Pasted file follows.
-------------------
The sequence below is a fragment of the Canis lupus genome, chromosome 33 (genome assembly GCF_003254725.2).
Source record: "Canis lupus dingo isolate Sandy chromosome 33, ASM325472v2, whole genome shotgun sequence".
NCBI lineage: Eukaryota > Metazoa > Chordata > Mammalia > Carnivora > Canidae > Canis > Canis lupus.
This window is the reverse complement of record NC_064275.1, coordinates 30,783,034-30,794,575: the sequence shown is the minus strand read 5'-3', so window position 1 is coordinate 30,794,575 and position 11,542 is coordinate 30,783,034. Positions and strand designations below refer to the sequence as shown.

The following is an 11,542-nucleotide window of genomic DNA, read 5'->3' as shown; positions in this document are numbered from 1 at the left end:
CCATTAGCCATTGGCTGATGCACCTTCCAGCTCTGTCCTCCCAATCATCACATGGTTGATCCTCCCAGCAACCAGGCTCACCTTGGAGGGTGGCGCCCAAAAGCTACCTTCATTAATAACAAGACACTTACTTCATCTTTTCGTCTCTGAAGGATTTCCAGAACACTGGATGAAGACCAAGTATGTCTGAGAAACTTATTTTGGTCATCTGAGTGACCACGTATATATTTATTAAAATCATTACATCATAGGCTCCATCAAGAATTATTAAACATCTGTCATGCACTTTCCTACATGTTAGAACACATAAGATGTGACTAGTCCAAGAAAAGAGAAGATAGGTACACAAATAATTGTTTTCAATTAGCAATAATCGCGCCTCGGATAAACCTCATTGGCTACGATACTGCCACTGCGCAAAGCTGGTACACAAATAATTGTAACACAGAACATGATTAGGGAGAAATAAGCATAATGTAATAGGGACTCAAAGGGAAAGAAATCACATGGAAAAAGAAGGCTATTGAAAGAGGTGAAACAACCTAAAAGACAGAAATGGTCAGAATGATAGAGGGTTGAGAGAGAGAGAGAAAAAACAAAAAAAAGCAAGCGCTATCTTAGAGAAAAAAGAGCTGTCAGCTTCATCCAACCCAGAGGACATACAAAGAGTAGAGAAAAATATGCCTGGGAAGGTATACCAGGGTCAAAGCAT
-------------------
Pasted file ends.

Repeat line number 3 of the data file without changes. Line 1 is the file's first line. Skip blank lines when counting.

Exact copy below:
NCBI lineage: Eukaryota > Metazoa > Chordata > Mammalia > Carnivora > Canidae > Canis > Canis lupus.